City of Toronto Natural Heritage Study

December 2001

In the year 2000 The City of Toronto engaged the Toronto and Region Conservation Authority to study the natural heritage features of the newly amalgamated city. The City wished to manage human activity in ways that would protect, restore and enhance the City’s natural heritage. This would be part of the planning process leading to the new City of Toronto Official Plan. This analysis was to include an inventory of ecological information and “a tool to identify a natural heritage system within a functional framework that is designed to address biodiversity and ecosytem needs, while recognizing urban context and multiple-use values.”

The area of natural habitat and the quality of the vegetation communities is impressive for a large urban area.

Information from the terrestrial landscape resource layers has been used to prepare the vegitation maps attached to the Lower Don reach pages.

The resulting report and its acompanying GIS database provided an inventory of ecological information available to the City, that describe the natural heritage system. The GIS database has over 40 ecosystem resource layers, including information on earth sciences, aquatic, and terrestrial information. This inventory can be used in different ways such as describing and evaluating conditions, defining the natural heritage system or to model for potentially healthier conditions. Toronto Region Conservation Authority carried out this study in collaboration with the Natural Heritage Study Technical Working Group, whose members were officials from Economic Development, Culture & Tourism, and Urban Development Services as well as from the Authority. This report is not available on line, but may be purchased in book from from the City.

Portion of Vegetation Map for Don Valley

The terrestrial landscape analysis found that there are aproximately 8,600 hectares of natural habitat in the City of Toronto, covering 13.5 percent of the total area. This habitat is unevenly distributed, with most of the larger patches located in the Rouge River and Highland Creek watersheds. The majority of patches are less than five hectares and are convoluted rather than simple in shape. As a result, forest interior, an indicator of quality habitat, is rare in the city. The surrounding urban areas present great strains, frequently leading to habitat disturbance and degradation. While Toronto does not have a completely healthy terrestrial natural heritage system, the total area of natural habitat and the persistence vegetation communities and flora species of concern is impressive for a large urban area.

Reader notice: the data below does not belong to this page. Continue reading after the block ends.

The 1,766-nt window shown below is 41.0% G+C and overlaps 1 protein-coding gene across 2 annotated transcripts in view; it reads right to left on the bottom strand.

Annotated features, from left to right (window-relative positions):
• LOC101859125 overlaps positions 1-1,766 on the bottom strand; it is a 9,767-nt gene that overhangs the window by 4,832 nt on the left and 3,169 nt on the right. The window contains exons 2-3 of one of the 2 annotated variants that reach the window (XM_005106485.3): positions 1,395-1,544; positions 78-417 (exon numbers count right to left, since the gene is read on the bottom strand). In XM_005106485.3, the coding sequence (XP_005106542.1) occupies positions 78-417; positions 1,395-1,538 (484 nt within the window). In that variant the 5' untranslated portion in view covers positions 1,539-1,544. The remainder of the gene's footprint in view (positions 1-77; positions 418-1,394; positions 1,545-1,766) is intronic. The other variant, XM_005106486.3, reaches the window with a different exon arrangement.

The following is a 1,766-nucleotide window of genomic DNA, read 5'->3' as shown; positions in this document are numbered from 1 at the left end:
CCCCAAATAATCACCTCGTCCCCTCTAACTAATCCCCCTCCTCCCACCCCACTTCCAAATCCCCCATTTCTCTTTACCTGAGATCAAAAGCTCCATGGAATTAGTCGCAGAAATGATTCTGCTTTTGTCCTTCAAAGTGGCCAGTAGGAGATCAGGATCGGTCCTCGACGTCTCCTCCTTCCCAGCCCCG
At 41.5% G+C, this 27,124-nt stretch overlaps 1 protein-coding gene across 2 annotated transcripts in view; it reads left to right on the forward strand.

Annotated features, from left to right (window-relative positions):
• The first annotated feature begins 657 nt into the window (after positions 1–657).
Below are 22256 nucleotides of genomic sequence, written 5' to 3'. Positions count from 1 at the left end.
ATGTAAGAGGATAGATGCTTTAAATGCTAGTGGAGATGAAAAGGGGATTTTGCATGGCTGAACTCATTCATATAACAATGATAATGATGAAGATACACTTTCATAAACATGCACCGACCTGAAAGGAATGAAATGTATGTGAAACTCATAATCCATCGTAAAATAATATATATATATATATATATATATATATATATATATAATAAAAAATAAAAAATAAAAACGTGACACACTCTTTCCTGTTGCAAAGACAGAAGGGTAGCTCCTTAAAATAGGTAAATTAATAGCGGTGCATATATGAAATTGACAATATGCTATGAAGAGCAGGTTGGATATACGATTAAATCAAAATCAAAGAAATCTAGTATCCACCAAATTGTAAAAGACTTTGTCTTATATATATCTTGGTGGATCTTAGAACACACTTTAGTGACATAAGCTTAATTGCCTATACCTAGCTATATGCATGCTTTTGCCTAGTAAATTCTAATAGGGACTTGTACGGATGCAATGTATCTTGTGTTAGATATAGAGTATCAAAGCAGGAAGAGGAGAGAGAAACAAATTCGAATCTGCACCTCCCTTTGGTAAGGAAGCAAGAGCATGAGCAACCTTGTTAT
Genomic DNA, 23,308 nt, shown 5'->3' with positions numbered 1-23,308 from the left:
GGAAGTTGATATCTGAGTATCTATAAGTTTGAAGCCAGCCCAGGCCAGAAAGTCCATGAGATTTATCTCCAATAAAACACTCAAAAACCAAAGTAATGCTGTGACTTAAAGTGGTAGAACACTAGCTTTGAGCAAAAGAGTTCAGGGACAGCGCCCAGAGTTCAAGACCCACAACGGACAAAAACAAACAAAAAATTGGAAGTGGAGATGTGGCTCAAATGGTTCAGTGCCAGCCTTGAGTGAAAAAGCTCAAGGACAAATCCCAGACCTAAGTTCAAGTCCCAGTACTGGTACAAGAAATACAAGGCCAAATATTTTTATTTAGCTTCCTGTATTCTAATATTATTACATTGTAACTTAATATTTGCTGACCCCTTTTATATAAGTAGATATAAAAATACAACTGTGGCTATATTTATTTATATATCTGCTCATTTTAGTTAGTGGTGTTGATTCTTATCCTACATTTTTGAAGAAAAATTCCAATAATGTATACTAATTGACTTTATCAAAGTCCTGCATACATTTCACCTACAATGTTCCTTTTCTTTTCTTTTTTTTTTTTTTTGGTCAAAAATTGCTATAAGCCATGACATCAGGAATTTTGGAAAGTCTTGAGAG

Using the Ecological Land Classification System for Southern Ontario, 240 vegetation communities were identified within the City. Although most are common for the region, some rarities are still represented within the city, including tallgrass prairie and savannah remnants. Unfortunately, many areas are threatened by invasive exotic plants and an overall decline in ecosystem health, so that continued protection and restoration efforts are require to maintain and improve conditions.